Dozens of the top chefs from across the world flocked to Las Vegas over the weekend for this year’s Vegas Uncork’d, an event highlighting the regions diverse and unique food scene.
“We have some of the best chefs in the world. You almost don’t have to travel the world to taste some of the best food,” celebrity chef and restaurateur Giada De Laurentiis told Fox News. “And I think that that’s something that people are starting to really realize how important and what a big part of the Vegas culture food is and how we have so many phenomenal restaurants.”
But beyond the food and flair of Vegas Uncork’d, many restaurant owners are dealing with new obstacles such as millennials searching for alternative food options, or the growing push for a $15 minimum wage.
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According to consumer data from Technomic Ignite, millennials who go to a restaurant “more than once a week” dropped by 4 percent in the last year, Restaurant Business reported.
And as those millennials shake up the restaurant industry, chefs, even celebrity chefs, are trying different strategies to attract new diners.
“They talk through social media and we can talk to them on a much bigger platform through social media… I think millennials, more than the generation prior to them, are really into food and understanding where food comes from, you know, and how it’s prepared,” De Laurentiis told Fox News. “So, it’s changing the way that restaurants do business. It’s more about the experience rather than just a plate of food.”
Celebrity chef Gordon Ramsay said millennials “keep us on our toes” and add a necessary pressure that “drives standards up as opposed to complacency and driving them down.”
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But that’s not the only challenge facing the food industry.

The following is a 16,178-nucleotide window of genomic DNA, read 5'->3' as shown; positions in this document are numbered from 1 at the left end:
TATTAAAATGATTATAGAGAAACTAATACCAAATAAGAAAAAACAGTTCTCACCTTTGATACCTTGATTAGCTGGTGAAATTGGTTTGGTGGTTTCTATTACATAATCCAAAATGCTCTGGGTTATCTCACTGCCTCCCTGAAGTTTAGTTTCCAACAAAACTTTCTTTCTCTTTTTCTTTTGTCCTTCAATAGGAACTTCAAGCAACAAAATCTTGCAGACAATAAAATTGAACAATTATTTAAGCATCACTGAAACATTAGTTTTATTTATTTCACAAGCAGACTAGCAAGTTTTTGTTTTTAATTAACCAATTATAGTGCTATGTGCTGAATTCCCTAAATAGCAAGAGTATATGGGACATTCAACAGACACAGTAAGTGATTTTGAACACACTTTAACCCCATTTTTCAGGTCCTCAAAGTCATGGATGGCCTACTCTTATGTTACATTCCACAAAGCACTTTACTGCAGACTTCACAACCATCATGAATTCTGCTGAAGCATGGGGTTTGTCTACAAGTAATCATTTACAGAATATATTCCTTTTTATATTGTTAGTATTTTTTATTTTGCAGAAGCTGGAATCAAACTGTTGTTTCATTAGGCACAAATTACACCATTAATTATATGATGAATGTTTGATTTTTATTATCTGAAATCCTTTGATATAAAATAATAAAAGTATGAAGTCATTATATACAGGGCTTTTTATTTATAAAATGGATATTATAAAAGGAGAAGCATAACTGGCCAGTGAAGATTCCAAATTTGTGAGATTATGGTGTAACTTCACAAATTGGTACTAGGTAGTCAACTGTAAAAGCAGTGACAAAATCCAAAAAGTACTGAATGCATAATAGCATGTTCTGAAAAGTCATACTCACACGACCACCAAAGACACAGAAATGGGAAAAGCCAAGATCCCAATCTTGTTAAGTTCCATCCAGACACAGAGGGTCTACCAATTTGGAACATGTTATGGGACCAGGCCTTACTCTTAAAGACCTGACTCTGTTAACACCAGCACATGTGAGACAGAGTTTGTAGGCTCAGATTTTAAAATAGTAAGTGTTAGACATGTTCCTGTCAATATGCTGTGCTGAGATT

In addition to millennials changing eating habits, some say the growing push for a $15 minimum wage poses another threat to the industry.
“What’s so challenging about the restaurant business is that the margins are so slim in terms of where you can sort of carve out profits,” said Adam Rapoport editor in chief of Bon Appétit. “If everything starts going up, well then the price points on the menu start going up and then those millennials we’re talking about, I don’t know if [they] want to pay that much all of a sudden.”
Rapoport added that “it’s a push and pull and it’s really hard to figure out. But, you know, listen we all love to eat out. That’s not going to change. I think there’s going to be a way to figure it out.”
Guy Fieri, restauranteur and host of “Diners, Drive-ins and Dives” on the Food Network, called the issue a “serious subject,” but also believes there’s a way restaurant owners and employees can find common ground.
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“Well I’ll tell you something everybody needs to make a living,” Fieri told Fox News, pointing out that some restaurants claim a tip credit, which allows owners to pay tipped employees below the federal minimum wage if their employees take tips from customers.
“There is something called tip credit, you know, where those that make tips can balance it out to what their hourly is, but definitely the minimum wage for the dishwashers and all that back in the house team that don’t get any tips… it’s a pretty serious subject… but everybody loves to go to restaurants and so we need to make sure we support them and make sure we support local and support these folks that need to make money,” Fieri said.
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California passed a bill to raise the minimum wage to $15 by 2022, and according to a study by the University of California Riverside, the gradual pay boost has already impacted jobs in the restaurant industry.
While the April study found that the restaurant industry as a whole has actually grown since implementing a wage increase, “employment in the industry has grown more slowly than it would have without minimum wage hikes,” the research indicated.
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New York City also recently raised its minimum wage to $15 an hour, which restaurant owners told CBS News is forcing them to cut costs.
“We lost control of our largest controllable expense,” Jon Bloostein, who own six New York City restaurants, told CBS MoneyWatch. “So in order to live with that and stay in business, we’re cutting hours.”
While change is inevitable, culinary experts are excited about the future.